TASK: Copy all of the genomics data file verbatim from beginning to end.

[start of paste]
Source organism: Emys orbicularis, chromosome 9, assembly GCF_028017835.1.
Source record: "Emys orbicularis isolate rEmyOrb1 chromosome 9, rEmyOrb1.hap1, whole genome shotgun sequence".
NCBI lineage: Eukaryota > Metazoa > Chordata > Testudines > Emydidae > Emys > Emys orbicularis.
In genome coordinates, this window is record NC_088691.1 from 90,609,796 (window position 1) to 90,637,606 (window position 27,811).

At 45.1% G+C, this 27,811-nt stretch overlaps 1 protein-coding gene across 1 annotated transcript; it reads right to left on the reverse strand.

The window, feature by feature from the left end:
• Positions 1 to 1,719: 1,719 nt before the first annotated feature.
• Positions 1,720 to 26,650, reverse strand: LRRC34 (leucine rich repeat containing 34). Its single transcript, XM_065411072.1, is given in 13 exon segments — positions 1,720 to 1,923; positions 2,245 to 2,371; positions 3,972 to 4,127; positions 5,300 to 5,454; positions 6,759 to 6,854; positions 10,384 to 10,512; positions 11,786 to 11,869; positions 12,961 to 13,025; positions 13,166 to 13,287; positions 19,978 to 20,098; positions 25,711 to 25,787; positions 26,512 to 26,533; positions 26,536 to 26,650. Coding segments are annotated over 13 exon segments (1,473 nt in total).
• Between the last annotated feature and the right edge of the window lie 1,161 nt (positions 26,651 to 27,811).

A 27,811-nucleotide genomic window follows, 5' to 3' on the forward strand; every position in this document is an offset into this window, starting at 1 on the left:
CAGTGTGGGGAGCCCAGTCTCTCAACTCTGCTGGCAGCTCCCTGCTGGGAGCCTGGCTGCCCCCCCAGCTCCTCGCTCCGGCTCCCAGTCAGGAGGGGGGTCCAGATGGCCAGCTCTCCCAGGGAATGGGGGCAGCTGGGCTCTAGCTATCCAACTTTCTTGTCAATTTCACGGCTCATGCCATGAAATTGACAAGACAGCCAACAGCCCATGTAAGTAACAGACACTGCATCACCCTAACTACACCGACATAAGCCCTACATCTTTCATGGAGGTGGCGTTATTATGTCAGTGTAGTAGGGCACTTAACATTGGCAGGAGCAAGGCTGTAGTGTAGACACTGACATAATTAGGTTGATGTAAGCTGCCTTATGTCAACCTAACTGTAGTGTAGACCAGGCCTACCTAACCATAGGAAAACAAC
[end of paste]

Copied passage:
Source organism: Emys orbicularis, chromosome 9, assembly GCF_028017835.1.
Source record: "Emys orbicularis isolate rEmyOrb1 chromosome 9, rEmyOrb1.hap1, whole genome shotgun sequence".
NCBI lineage: Eukaryota > Metazoa > Chordata > Testudines > Emydidae > Emys > Emys orbicularis.
In genome coordinates, this window is record NC_088691.1 from 90,609,796 (window position 1) to 90,637,606 (window position 27,811).

At 45.1% G+C, this 27,811-nt stretch overlaps 1 protein-coding gene across 1 annotated transcript; it reads right to left on the reverse strand.

The window, feature by feature from the left end:
• Positions 1 to 1,719: 1,719 nt before the first annotated feature.
• Positions 1,720 to 26,650, reverse strand: LRRC34 (leucine rich repeat containing 34). Its single transcript, XM_065411072.1, is given in 13 exon segments — positions 1,720 to 1,923; positions 2,245 to 2,371; positions 3,972 to 4,127; positions 5,300 to 5,454; positions 6,759 to 6,854; positions 10,384 to 10,512; positions 11,786 to 11,869; positions 12,961 to 13,025; positions 13,166 to 13,287; positions 19,978 to 20,098; positions 25,711 to 25,787; positions 26,512 to 26,533; positions 26,536 to 26,650. Coding segments are annotated over 13 exon segments (1,473 nt in total).
• Between the last annotated feature and the right edge of the window lie 1,161 nt (positions 26,651 to 27,811).

A 27,811-nucleotide genomic window follows, 5' to 3' on the forward strand; every position in this document is an offset into this window, starting at 1 on the left:
CAGTGTGGGGAGCCCAGTCTCTCAACTCTGCTGGCAGCTCCCTGCTGGGAGCCTGGCTGCCCCCCCAGCTCCTCGCTCCGGCTCCCAGTCAGGAGGGGGGTCCAGATGGCCAGCTCTCCCAGGGAATGGGGGCAGCTGGGCTCTAGCTATCCAACTTTCTTGTCAATTTCACGGCTCATGCCATGAAATTGACAAGACAGCCAACAGCCCATGTAAGTAACAGACACTGCATCACCCTAACTACACCGACATAAGCCCTACATCTTTCATGGAGGTGGCGTTATTATGTCAGTGTAGTAGGGCACTTAACATTGGCAGGAGCAAGGCTGTAGTGTAGACACTGACATAATTAGGTTGATGTAAGCTGCCTTATGTCAACCTAACTGTAGTGTAGACCAGGCCTACCTAACCATAGGAAAACAAC